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Community invited to Oct. 1 recognition of African-Americans at rest in Old Boone Cemetery

By Mary Giunca

BOONE, N.C.—For many years, the graves of over 160 African-Americans laid in the open field below Old Boone Cemetery behind Appalachian State University’s Cone Residence Hall unknown and mostly forgotten.

View larger imageThis historical marker will be unveiled Sunday, Oct. 1, at 2 p.m. as the culmination of a project started in 2014 to recognize and restore Old Boone Cemetery. The marker lists the names of 65 African-Americans researchers have discovered were interred there. The public is invited. Photo by Marie Freeman

They’re a secret no longer. A project that began in 2014 to recognize and restore the cemetery will culminate in the unveiling of a historic marker at the site Sunday, Oct. 1, at 2 p.m. The marker lists the names of 65 people researchers have discovered were interred there. The public is invited.

The project was led by the Junaluska Heritage Association, which works to preserve the only remaining African-American community in Watauga County. Roberta Jackson, a 1991 graduate of Appalachian and a founding member of the organization, said that the $5,000 project was embraced by a wide swath of the community that included individuals, Appalachian students and community organizations.

Jackson said that some of her ancestors are buried there, but the cemetery has significance beyond those with family ties.

“We want people to recognize us in the African-American community and our contributions to the town of Boone,” she said. “We have a lot of people in our community who graduated from App State. We worked downtown in various businesses all of our lives.”

Chancellor Sheri N. Everts hailed the spirit of cooperation between Junaluska, the Town of Boone, Appalachian and numerous community groups that contributed to the restoration effort.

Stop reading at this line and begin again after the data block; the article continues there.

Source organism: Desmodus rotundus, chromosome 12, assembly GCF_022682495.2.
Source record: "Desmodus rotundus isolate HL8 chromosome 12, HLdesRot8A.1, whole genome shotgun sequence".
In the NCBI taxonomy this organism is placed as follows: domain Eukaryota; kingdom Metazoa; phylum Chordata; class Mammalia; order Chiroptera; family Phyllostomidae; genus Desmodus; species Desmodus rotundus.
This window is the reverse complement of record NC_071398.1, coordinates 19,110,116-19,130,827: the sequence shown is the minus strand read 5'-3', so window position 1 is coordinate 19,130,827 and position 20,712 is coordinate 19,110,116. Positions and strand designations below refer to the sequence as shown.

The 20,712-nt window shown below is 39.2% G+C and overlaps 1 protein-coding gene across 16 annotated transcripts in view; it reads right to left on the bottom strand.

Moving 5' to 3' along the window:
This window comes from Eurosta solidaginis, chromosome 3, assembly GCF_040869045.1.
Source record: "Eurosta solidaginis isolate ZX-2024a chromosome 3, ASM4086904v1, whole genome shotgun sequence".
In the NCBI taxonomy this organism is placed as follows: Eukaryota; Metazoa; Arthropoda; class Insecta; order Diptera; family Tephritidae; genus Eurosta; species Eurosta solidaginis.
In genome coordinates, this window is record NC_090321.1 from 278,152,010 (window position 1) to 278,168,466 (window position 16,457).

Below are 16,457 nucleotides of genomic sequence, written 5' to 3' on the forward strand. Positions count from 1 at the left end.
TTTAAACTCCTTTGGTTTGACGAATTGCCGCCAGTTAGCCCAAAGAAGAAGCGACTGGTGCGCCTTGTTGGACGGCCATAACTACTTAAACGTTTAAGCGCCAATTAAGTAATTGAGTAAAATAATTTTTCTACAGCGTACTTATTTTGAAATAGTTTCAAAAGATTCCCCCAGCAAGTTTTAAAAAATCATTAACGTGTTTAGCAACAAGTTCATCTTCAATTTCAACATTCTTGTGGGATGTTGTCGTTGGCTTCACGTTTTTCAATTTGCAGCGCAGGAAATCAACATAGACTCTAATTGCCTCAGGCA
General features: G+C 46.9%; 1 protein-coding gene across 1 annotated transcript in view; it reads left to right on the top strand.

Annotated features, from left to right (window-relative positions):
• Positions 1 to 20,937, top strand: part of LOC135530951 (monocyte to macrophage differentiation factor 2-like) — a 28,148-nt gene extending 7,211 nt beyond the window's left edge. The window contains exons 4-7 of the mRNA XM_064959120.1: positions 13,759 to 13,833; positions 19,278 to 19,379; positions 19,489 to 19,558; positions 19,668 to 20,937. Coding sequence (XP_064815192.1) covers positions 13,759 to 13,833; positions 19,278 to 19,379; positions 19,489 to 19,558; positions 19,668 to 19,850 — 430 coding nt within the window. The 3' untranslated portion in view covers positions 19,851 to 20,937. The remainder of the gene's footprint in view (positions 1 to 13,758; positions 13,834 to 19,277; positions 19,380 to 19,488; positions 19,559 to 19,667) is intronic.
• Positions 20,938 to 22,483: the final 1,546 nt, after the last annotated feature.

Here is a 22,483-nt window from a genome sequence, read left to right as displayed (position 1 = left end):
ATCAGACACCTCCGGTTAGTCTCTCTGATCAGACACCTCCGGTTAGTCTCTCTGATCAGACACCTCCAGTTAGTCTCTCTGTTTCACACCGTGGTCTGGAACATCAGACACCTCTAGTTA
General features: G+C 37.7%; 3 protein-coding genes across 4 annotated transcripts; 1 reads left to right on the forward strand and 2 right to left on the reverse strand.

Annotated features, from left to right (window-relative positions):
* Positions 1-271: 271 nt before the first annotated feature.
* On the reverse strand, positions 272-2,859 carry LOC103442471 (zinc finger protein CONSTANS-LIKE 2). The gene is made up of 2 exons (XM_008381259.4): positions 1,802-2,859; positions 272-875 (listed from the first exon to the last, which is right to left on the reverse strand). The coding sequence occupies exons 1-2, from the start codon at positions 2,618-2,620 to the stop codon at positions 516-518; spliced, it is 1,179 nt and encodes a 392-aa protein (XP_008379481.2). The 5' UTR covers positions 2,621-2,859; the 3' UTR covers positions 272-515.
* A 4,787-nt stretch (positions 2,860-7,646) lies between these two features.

“We will celebrate a fuller, richer version of our history by telling all the stories, embracing and recognizing that we must dig deeper to understand the complete stories of our past,” she said in a message to faculty, staff and students Sept. 16.

Jackson earned her bachelor’s degree in elementary education and retired in 2007 as an administrative assistant in the university’s Physical Plant. She said there are many ties between her organization and the university. Students were active in the effort to raise money for the marker.

Jaelyn Felder, an Appalachian senior from Columbia, South Carolina, and president of the National Pan-Hellenic Council (NPHC), said raising money for the project was a way for the council to repay the Junaluska community for its enthusiastic attendance at NPHC events through the years.

“For years the members of the Junaluska community have supported NPHC’s growth and prosperity on campus,” she said. “Also, we have members within our council who are from this community as well.”

The project began when the Junaluska Heritage Association asked the Historic Preservation Commission of the Town of Boone to help improve conditions in the cemetery. The town took ownership of both the black and white sections of the cemetery in 2016. The town put in a retaining wall, cleared vegetation and commissioned a survey of the site with ground-penetrating radar that discovered 164 unmarked graves.

The cemetery had its beginnings as a burying ground for African-Americans enslaved by a local landowner, Jordan Councill. Through the years, the tombstones were moved or deteriorated and only four markers were left. Many early graves had only flat rocks as markers, and those had disappeared.

About Appalachian State University

Appalachian State University, in North Carolina’s Blue Ridge Mountains, prepares students to lead purposeful lives as global citizens who understand and engage their responsibilities in creating a sustainable future for all. The transformational Appalachian experience promotes a spirit of inclusion that brings people together in inspiring ways to acquire and create knowledge, to grow holistically, to act with passion and determination, and embrace diversity and difference. As one of 17 campuses in the University of North Carolina system, Appalachian enrolls about 18,000 students, has a low student-to-faculty ratio and offers more than 150 undergraduate and graduate majors.